Caravanserai

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This article is about the roadside inns. For the album by Santana, see Caravanserai (album).
Caravanserai in Sheki, Azerbaijan

A caravanserai was a roadside inn where travelers could rest and recover from the day's journey. Caravanserais supported the flow of commerce, information, and people across the network of trade routes covering Asia, North Africa, and southeastern Europe, especially along the Silk Road.

These were found frequently along the Persian Empire's Royal Road, a 2,500-kilometre (1,600 mi) long ancient highway that stretched from Sardis to Susa according to Herodotus: "Now the true account of the road in question is the following: Royal stations exist along its whole length, and excellent caravansaries; and throughout, it traverses an inhabited tract, and is free from danger."[1]

Architecture[edit]

A sample floorplan of a Safavid caravanserai

Most typically a caravanserai was a building with a square or rectangular walled exterior, with a single portal wide enough to permit large or heavily laden beasts such as camels to enter. The courtyard was almost always open to the sky, and the inside walls of the enclosure were outfitted with a number of identical stalls, bays, niches, or chambers to accommodate merchants and their servants, animals, and merchandise.[2]

Caravanserais provided water for human and animal consumption, washing, and ritual ablutions. Sometimes they had elaborate baths. They also kept fodder for animals and had shops for travelers where they could acquire new supplies. In addition, some shops bought goods from the traveling merchants.[3]

Etymology[edit]

The word is also rendered as caravansara or caravansary. The Persian word kārvānsarā is a compound word combining kārvān (caravan) with sara (palace, building with enclosed courts), to which the Turkish suffix -yi is added. Here "caravan" means a group of traders, pilgrims, or other travelers, engaged in long distance travel.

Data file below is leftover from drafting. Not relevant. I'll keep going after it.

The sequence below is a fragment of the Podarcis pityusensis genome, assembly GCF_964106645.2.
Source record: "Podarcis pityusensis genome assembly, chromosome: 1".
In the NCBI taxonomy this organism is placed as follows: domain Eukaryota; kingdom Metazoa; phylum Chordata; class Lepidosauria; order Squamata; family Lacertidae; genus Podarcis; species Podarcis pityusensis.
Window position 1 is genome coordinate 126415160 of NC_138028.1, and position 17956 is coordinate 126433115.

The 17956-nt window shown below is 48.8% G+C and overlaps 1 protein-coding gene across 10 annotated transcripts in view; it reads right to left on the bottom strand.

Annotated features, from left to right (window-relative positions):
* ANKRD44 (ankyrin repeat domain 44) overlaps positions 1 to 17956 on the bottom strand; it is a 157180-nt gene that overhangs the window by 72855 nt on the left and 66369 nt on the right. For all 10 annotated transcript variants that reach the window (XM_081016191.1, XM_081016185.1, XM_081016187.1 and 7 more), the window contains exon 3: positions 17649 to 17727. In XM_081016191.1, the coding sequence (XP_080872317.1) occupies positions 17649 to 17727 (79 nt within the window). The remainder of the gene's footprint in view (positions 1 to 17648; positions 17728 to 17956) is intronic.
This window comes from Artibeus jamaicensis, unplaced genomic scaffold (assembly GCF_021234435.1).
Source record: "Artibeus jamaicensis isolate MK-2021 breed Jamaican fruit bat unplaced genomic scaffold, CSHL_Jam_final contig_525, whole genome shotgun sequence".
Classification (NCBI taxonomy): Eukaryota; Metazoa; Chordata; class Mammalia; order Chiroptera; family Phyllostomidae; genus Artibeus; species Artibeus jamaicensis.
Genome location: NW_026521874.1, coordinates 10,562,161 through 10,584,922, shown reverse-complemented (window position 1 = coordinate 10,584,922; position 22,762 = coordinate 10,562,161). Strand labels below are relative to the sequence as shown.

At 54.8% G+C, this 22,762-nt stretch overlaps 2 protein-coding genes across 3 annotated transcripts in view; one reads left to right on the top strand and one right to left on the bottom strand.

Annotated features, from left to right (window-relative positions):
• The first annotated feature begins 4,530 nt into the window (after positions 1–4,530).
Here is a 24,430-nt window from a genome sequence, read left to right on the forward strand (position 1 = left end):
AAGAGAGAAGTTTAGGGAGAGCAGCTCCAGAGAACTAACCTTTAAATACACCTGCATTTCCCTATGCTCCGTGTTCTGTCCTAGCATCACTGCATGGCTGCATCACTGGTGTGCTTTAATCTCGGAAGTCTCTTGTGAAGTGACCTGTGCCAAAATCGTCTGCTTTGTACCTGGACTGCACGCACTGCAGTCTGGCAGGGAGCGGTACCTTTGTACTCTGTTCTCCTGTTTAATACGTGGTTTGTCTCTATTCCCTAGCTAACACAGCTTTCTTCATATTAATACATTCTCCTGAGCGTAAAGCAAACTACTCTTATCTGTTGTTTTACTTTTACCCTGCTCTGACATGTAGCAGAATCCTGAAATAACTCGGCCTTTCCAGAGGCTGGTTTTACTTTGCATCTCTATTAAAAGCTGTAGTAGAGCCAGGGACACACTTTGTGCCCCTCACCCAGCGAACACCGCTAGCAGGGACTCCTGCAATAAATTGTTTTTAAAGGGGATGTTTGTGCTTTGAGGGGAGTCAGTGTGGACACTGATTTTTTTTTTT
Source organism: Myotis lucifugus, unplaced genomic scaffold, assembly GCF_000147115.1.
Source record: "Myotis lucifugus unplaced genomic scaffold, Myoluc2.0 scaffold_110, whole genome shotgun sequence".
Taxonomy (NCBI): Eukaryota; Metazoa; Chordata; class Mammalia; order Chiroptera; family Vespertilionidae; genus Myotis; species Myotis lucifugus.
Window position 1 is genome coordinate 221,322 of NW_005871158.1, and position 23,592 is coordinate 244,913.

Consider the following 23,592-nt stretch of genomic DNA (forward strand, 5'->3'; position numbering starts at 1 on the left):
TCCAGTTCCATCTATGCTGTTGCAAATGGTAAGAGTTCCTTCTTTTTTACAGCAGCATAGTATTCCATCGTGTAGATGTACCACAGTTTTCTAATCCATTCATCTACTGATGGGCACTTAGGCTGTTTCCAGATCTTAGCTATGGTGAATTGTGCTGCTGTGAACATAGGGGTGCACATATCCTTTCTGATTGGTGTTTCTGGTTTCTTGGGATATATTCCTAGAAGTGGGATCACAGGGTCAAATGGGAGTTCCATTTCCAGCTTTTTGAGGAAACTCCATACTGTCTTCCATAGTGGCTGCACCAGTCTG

A number of place-names based on the word sarai have grown up: Mughal Serai, Sarai Alamgir and Sarai Rohilia for example, though many places (for example, a great many of those listed in the disambiguation page) are also based on the original meaning of "palace".

The caravanserai was also known as a khan in Persian (خان), han in Turkish, funduq in Arabic (فندق, from the Greek pandocheion, ‘inn’), and fundaco in Venice.

Notable caravanserais[edit]

Gallery[edit]

See also[edit]

References[edit]

  1. ^ "The History - Herodotus" - http://classics.mit.edu/Herodotus/history.mb.txt
  2. ^ Sims, Eleanor. 1978. Trade and Travel: Markets and Caravansary.' In: Michell, George. (ed.). 1978. Architecture of the Islamic World - Its History and Social Meaning. London: Thames and Hudson Ltd, 101.
  3. ^ Ciolek, T. Matthew. 2004-present. Catalogue of Georeferenced Caravansaras/Khans. Old World Trade Routes (OWTRAD) Project. Canberra: www.ciolek.com - Asia Pacific Research Online.

Further reading[edit]

  • Branning, Katharine. 2002. turkishhan.org, The Seljuk Han in Anatolia. New York, USA.
  • Encyclopædia Iranica, p. 798-802
  • Erdmann, Kurt, Erdmann, Hanna. 1961. Das anatolische Karavansaray des 13. Jahrhunderts, 3 vols. Berlin: Mann, 1976, ISBN 3-7861-2241-5
  • Hillenbrand, Robert. 1994. Islamic Architecture: Form, function and meaning. NY: Columbia University Press. (see Chapter VI for an in depth overview of the caravanserai).
  • Kiani, Mohammad Yusef. 1976. Caravansaries in Khorasan Road. Reprinted from: Traditions Architecturales en Iran, Tehran, No. 2 & 3, 1976.
  • Yavuz, Aysil Tükel. 1997. The Concepts that Shape Anatolian Seljuq Caravansara. In: Gülru Necipoglu (ed). 1997. Muqarnas XIV: An Annual on the Visual Culture of the Islamic World. Leiden: E. J. Brill, 80-95. [archnet.org/library/pubdownloader/pdf/8967/doc/DPC1304.pdf Available online as a PDF document, 1.98 MB]

External links[edit]